What Wires Go to Ignition Switch?

What Wires Go to Ignition Switch

The ignition switch is a critical component of your vehicle. It handles your car's turning by drawing power from the battery and supplying necessary areas, like the electrical components, engines, etc.

This means that if the ignition switch is faulty or the wiring is wrong, your engine won't start. To get a handle on things in your car, you'll need to first determine what wires go to the ignition switch and how they function.

A few wires go to your ignition switch, and this depends on the model of your car. In most cases, your ignition switch will have accessory wires, starter wires, battery wires, ignition input wires, etc.

Read on to understand how the ignition switch works and the function of all the wires going into it.

What Wires Go to Ignition Switch?

You don't necessarily need to be a mechanic or a professional before you understand how your car works. There are fundamental car systems that you should acquaint yourself with, like the ignition wire color code, basic ignition switch wiring diagram, and lots more.

This will help you perfectly troubleshoot, replace or rewire bad systems when the need arises, even without the aid of a professional.

Different types of wires go to your car's ignition switch. The type of wires going into your ignition switch depends on the design and model of your car.

Your car will either be running on a 4-pole ignition switch wiring or a 5-pole ignition switch wiring. The ignition positions/poles on the switch will determine how many terminals the wires will need to go to.

For instance: a 4-pole ignition switch wiring has wires that go to the following terminals.

  • Accessory
  • Battery
  • Ignition input
  • Starter

These terminals will handle the on, off, run, and start positions.

There isn't much difference with the 5-pole ignition switch wiring except that there's an extra accessory wire. In some cases, you'd find an extra battery, accessory, or starter wires.

The variation of the wires going to your ignition switch depends on the type of vehicle you are driving and its brand and model.

Initially, a car's ignition system was restricted to the use of car keys. All you needed to start a car was to slot in and twist the key. Times have changed.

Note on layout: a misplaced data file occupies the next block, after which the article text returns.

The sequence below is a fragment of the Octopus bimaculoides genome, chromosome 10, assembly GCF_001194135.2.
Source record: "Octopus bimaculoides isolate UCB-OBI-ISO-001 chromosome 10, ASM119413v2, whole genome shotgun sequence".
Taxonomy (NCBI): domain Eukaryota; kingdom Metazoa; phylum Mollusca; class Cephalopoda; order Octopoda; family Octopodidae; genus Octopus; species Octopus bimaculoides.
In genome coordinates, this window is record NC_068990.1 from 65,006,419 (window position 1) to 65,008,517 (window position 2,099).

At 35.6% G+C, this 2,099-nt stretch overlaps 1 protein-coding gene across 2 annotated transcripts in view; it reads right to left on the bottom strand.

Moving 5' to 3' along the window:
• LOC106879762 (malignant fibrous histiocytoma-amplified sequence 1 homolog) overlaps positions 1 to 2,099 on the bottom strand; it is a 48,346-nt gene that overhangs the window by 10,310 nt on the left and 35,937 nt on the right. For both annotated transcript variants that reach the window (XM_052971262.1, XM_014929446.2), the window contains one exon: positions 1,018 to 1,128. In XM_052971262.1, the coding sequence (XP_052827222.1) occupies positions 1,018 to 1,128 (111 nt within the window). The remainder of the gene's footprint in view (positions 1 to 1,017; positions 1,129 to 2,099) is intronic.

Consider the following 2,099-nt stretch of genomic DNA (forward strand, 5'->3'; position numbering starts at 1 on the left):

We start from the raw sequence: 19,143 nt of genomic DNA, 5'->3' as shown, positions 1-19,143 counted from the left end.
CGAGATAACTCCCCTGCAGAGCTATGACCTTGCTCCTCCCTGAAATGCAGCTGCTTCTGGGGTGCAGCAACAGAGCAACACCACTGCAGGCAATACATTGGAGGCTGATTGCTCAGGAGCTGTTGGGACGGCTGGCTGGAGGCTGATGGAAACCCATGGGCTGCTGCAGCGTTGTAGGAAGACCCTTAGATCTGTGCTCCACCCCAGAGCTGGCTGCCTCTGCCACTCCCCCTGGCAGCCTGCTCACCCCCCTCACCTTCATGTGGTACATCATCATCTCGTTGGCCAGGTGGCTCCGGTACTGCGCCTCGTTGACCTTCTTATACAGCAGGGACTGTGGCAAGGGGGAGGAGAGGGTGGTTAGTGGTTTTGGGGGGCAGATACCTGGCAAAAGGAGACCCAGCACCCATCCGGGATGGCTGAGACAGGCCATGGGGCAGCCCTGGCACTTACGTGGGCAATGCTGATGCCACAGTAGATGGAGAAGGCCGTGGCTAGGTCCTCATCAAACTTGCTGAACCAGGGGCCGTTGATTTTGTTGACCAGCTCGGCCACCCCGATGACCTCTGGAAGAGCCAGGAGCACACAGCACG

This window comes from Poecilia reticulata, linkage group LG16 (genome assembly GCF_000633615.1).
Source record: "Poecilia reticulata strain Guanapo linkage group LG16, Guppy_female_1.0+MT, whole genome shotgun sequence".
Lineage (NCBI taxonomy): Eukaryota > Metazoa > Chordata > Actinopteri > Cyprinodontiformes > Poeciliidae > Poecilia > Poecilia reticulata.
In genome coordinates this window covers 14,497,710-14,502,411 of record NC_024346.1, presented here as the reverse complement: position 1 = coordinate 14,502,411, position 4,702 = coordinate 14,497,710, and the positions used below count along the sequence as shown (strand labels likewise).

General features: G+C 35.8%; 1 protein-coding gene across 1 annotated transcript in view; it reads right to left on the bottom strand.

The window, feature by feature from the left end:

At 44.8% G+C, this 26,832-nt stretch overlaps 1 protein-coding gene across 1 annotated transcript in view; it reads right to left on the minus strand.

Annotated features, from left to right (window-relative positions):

Keyless and remote starters require only a push of the starter button. This further complicated the structure of the ignition switch. This implies that in some cases, you can find extra wires on your car's ignition system.

These wires can range from anti-theft systems, track-support systems, remote start systems, and lots more. You can decide to disconnect or turn off these extra connections to save battery.

To avoid confusion and unnecessary errors, it is advisable that you refer to your vehicle's service manual or wiring diagram to understand the specific wires going to the ignition switch. You must do this before working on any component in your car, especially if you're not a professional.

Types of Wires That Goes to Ignition Switch and Their Functions

Here are the four basic ignition switch wires that you should familiarize yourself with.

1. The Battery Wire (BATT)

One of the wires that go to the ignition switch is the battery wire. The battery wire creates a connection between the battery and the switch, supplying current from the battery terminal to the switch. The current supply is further distributed to other components as signals to aid their performance and functionality.

Usually depicted with a thick red color, the battery wire goes to the ignition switch from the negative and positive terminals of the battery. The primary function of the battery wire is to get power from the battery for the ignition switch.

2. The Accessories Wire (ACC)

The accessory wire goes into the ignition switch to provide power to 'accessory' devices like the radio, lights, and wipers when the engine is ignited.

The functionality of the accessory wire extends to powering your power steering, power windows, and all electrical components of your car, depending on its design.

3. The Starter Wire (STT)

The starter wire provides power to the starter through the solenoid. This runs through the relay. When there is sufficient power supply through the starter wire, the magnetic field is excited, making it possible to crank the engine.

4. The Ignition System Wire (IGN)

The function of the ignition system wire is to provide power to the ignition coil, spark plugs, and fuel injectors. This activates and controls the entire ignition system.